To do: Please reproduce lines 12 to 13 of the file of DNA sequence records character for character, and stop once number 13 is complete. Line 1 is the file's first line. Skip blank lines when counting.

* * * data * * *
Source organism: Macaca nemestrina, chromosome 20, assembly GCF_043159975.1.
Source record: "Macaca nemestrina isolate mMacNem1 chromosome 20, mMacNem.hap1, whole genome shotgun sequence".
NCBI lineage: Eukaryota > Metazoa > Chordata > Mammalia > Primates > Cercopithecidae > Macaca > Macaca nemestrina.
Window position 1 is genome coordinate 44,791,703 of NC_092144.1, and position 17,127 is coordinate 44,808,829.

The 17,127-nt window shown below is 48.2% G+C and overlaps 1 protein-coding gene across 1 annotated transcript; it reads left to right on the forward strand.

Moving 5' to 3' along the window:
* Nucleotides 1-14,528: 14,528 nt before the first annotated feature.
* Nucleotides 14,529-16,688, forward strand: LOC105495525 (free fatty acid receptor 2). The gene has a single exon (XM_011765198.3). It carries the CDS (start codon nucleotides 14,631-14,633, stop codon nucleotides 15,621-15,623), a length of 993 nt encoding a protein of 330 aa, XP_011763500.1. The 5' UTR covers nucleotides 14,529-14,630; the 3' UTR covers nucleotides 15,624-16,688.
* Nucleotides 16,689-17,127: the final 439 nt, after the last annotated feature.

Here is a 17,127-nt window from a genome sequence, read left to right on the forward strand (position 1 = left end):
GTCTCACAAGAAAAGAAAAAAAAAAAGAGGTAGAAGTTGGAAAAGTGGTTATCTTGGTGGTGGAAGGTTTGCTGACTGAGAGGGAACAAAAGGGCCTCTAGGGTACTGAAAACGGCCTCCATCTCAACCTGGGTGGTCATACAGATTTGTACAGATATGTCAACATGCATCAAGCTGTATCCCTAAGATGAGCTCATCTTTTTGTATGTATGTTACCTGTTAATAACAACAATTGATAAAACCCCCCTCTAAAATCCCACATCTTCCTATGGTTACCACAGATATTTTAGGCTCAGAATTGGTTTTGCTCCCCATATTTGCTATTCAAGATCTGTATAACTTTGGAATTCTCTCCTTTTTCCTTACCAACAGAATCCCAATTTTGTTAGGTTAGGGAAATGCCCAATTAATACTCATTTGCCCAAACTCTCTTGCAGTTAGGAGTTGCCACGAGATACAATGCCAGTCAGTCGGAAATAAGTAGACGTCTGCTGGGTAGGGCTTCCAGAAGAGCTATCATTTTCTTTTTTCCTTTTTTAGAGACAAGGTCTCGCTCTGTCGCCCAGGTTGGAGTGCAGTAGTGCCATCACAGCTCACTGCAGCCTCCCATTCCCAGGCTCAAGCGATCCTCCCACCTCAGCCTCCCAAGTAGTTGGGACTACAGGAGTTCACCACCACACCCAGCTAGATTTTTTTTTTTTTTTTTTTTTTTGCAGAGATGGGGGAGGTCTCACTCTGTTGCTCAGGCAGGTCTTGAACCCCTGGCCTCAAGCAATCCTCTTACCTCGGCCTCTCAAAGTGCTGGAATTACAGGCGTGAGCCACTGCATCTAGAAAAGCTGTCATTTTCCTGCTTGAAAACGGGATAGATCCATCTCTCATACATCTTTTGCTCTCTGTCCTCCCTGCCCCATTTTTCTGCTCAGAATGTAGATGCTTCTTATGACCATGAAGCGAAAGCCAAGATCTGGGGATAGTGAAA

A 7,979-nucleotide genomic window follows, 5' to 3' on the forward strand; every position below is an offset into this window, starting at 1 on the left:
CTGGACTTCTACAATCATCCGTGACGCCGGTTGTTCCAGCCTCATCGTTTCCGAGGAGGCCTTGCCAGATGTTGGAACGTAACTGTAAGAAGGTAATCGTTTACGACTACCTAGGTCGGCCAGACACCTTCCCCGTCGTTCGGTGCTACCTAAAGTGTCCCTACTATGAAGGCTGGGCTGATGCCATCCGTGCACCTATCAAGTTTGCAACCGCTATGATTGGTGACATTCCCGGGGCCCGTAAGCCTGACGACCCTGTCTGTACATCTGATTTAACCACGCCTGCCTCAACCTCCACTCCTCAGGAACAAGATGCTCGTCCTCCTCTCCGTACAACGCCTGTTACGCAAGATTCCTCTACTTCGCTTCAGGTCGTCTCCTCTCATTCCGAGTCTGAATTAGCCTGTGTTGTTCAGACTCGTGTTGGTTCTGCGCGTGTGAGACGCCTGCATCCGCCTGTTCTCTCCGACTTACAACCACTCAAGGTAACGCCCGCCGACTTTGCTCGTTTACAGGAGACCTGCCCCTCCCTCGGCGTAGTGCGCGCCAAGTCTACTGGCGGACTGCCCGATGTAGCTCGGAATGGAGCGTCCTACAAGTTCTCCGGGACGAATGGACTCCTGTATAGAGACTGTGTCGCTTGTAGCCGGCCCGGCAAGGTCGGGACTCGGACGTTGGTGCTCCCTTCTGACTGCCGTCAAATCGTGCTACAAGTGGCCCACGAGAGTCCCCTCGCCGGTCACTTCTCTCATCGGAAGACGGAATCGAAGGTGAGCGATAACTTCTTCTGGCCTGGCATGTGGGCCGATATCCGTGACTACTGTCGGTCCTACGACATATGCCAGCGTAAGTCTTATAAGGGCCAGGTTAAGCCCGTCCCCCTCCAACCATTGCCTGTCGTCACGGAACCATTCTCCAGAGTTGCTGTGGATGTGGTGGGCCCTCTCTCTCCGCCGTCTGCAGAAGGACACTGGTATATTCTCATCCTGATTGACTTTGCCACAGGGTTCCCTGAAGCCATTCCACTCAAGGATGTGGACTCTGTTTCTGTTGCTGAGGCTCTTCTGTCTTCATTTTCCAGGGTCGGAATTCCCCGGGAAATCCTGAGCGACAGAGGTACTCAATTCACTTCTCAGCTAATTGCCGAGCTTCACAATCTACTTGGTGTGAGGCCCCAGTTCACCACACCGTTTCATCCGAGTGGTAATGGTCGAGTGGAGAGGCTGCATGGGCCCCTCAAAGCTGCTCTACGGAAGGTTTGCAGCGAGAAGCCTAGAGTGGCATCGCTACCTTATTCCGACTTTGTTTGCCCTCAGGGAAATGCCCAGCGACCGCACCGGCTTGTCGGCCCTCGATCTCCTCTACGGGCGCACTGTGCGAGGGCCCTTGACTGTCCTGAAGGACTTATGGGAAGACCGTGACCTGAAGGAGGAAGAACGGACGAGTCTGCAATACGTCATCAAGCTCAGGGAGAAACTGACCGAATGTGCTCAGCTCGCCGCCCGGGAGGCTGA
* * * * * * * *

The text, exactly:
A 7,979-nucleotide genomic window follows, 5' to 3' on the forward strand; every position below is an offset into this window, starting at 1 on the left:
CTGGACTTCTACAATCATCCGTGACGCCGGTTGTTCCAGCCTCATCGTTTCCGAGGAGGCCTTGCCAGATGTTGGAACGTAACTGTAAGAAGGTAATCGTTTACGACTACCTAGGTCGGCCAGACACCTTCCCCGTCGTTCGGTGCTACCTAAAGTGTCCCTACTATGAAGGCTGGGCTGATGCCATCCGTGCACCTATCAAGTTTGCAACCGCTATGATTGGTGACATTCCCGGGGCCCGTAAGCCTGACGACCCTGTCTGTACATCTGATTTAACCACGCCTGCCTCAACCTCCACTCCTCAGGAACAAGATGCTCGTCCTCCTCTCCGTACAACGCCTGTTACGCAAGATTCCTCTACTTCGCTTCAGGTCGTCTCCTCTCATTCCGAGTCTGAATTAGCCTGTGTTGTTCAGACTCGTGTTGGTTCTGCGCGTGTGAGACGCCTGCATCCGCCTGTTCTCTCCGACTTACAACCACTCAAGGTAACGCCCGCCGACTTTGCTCGTTTACAGGAGACCTGCCCCTCCCTCGGCGTAGTGCGCGCCAAGTCTACTGGCGGACTGCCCGATGTAGCTCGGAATGGAGCGTCCTACAAGTTCTCCGGGACGAATGGACTCCTGTATAGAGACTGTGTCGCTTGTAGCCGGCCCGGCAAGGTCGGGACTCGGACGTTGGTGCTCCCTTCTGACTGCCGTCAAATCGTGCTACAAGTGGCCCACGAGAGTCCCCTCGCCGGTCACTTCTCTCATCGGAAGACGGAATCGAAGGTGAGCGATAACTTCTTCTGGCCTGGCATGTGGGCCGATATCCGTGACTACTGTCGGTCCTACGACATATGCCAGCGTAAGTCTTATAAGGGCCAGGTTAAGCCCGTCCCCCTCCAACCATTGCCTGTCGTCACGGAACCATTCTCCAGAGTTGCTGTGGATGTGGTGGGCCCTCTCTCTCCGCCGTCTGCAGAAGGACACTGGTATATTCTCATCCTGATTGACTTTGCCACAGGGTTCCCTGAAGCCATTCCACTCAAGGATGTGGACTCTGTTTCTGTTGCTGAGGCTCTTCTGTCTTCATTTTCCAGGGTCGGAATTCCCCGGGAAATCCTGAGCGACAGAGGTACTCAATTCACTTCTCAGCTAATTGCCGAGCTTCACAATCTACTTGGTGTGAGGCCCCAGTTCACCACACCGTTTCATCCGAGTGGTAATGGTCGAGTGGAGAGGCTGCATGGGCCCCTCAAAGCTGCTCTACGGAAGGTTTGCAGCGAGAAGCCTAGAGTGGCATCGCTACCTTATTCCGACTTTGTTTGCCCTCAGGGAAATGCCCAGCGACCGCACCGGCTTGTCGGCCCTCGATCTCCTCTACGGGCGCACTGTGCGAGGGCCCTTGACTGTCCTGAAGGACTTATGGGAAGACCGTGACCTGAAGGAGGAAGAACGGACGAGTCTGCAATACGTCATCAAGCTCAGGGAGAAACTGACCGAATGTGCTCAGCTCGCCGCCCGGGAGGCTGA